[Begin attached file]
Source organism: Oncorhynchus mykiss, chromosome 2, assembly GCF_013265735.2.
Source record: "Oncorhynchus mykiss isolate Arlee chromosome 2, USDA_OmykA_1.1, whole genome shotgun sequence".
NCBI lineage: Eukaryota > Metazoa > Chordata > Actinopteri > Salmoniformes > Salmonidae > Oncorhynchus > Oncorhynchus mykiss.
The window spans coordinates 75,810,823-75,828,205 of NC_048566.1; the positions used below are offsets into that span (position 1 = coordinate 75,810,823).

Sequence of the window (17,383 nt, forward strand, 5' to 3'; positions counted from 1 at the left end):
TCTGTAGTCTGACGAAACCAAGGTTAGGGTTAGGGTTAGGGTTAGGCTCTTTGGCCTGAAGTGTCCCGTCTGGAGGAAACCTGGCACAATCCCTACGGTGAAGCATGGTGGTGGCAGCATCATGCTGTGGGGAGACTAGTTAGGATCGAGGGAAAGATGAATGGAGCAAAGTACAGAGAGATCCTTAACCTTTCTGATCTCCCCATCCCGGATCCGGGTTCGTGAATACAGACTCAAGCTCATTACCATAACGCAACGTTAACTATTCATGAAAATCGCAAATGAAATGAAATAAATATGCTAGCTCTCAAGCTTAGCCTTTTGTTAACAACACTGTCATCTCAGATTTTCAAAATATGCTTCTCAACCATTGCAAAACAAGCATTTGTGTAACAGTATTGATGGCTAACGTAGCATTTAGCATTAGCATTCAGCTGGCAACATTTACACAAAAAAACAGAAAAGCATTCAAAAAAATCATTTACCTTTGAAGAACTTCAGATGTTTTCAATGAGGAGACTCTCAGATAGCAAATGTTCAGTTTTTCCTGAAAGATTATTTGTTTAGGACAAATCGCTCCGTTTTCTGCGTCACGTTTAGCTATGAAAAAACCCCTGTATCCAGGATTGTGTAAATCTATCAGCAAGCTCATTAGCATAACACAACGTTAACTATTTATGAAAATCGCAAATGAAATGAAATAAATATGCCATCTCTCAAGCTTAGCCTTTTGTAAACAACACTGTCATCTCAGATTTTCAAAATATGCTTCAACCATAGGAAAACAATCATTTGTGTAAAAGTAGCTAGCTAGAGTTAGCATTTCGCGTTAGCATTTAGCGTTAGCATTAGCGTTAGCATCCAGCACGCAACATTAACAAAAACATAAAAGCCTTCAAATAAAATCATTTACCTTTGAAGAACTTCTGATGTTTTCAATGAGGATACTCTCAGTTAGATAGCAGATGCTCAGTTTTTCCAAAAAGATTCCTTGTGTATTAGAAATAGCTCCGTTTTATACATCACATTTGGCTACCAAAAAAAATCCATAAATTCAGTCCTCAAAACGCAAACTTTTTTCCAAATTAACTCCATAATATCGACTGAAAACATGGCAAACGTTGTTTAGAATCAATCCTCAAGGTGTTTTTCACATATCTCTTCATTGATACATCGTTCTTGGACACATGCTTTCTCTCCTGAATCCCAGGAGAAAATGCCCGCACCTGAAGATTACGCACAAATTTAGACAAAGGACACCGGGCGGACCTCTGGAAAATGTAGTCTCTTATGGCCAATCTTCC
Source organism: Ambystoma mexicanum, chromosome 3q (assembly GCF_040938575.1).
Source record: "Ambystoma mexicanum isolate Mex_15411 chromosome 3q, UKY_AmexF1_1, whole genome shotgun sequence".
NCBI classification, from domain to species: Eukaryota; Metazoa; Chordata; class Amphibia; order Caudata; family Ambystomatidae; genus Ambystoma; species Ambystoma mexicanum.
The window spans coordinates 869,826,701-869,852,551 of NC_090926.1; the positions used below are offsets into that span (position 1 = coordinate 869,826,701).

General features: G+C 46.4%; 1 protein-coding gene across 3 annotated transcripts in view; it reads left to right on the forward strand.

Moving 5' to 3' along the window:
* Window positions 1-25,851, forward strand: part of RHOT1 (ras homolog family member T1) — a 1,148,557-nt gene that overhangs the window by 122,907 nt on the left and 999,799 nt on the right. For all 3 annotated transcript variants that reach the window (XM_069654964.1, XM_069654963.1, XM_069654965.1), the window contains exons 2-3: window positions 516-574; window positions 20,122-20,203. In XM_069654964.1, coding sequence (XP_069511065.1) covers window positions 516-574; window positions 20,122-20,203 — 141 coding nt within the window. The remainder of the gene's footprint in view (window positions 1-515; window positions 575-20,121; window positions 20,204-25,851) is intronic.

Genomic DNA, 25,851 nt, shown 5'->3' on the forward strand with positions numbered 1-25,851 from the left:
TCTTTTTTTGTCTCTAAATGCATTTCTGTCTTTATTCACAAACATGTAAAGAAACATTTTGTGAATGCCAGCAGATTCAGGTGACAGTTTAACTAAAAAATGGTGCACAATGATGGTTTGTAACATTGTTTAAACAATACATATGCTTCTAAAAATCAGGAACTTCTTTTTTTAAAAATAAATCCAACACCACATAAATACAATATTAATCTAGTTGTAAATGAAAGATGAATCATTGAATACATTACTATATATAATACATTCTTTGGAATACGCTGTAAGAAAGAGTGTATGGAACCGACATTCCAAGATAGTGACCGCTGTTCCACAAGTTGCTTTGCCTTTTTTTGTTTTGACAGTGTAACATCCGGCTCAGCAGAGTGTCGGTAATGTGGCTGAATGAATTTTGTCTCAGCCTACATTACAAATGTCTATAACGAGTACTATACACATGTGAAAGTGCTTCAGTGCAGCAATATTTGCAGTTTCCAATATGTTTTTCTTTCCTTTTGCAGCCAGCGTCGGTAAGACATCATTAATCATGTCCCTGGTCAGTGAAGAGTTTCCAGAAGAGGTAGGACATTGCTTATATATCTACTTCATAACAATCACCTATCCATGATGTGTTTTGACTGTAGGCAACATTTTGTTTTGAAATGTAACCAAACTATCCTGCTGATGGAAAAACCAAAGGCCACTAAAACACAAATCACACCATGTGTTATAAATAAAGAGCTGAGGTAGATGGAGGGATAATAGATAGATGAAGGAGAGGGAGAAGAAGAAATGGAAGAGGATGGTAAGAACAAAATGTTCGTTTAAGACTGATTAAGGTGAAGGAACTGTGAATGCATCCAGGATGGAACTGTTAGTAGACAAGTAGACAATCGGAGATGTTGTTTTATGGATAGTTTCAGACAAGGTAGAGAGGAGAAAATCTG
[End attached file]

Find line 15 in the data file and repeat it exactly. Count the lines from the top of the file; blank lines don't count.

TCTTTTTTTGTCTCTAAATGCATTTCTGTCTTTATTCACAAACATGTAAAGAAACATTTTGTGAATGCCAGCAGATTCAGGTGACAGTTTAACTAAAAAATGGTGCACAATGATGGTTTGTAACATTGTTTAAACAATACATATGCTTCTAAAAATCAGGAACTTCTTTTTTTAAAAATAAATCCAACACCACATAAATACAATATTAATCTAGTTGTAAATGAAAGATGAATCATTGAATACATTACTATATATAATACATTCTTTGGAATACGCTGTAAGAAAGAGTGTATGGAACCGACATTCCAAGATAGTGACCGCTGTTCCACAAGTTGCTTTGCCTTTTTTTGTTTTGACAGTGTAACATCCGGCTCAGCAGAGTGTCGGTAATGTGGCTGAATGAATTTTGTCTCAGCCTACATTACAAATGTCTATAACGAGTACTATACACATGTGAAAGTGCTTCAGTGCAGCAATATTTGCAGTTTCCAATATGTTTTTCTTTCCTTTTGCAGCCAGCGTCGGTAAGACATCATTAATCATGTCCCTGGTCAGTGAAGAGTTTCCAGAAGAGGTAGGACATTGCTTATATATCTACTTCATAACAATCACCTATCCATGATGTGTTTTGACTGTAGGCAACATTTTGTTTTGAAATGTAACCAAACTATCCTGCTGATGGAAAAACCAAAGGCCACTAAAACACAAATCACACCATGTGTTATAAATAAAGAGCTGAGGTAGATGGAGGGATAATAGATAGATGAAGGAGAGGGAGAAGAAGAAATGGAAGAGGATGGTAAGAACAAAATGTTCGTTTAAGACTGATTAAGGTGAAGGAACTGTGAATGCATCCAGGATGGAACTGTTAGTAGACAAGTAGACAATCGGAGATGTTGTTTTATGGATAGTTTCAGACAAGGTAGAGAGGAGAAAATCTG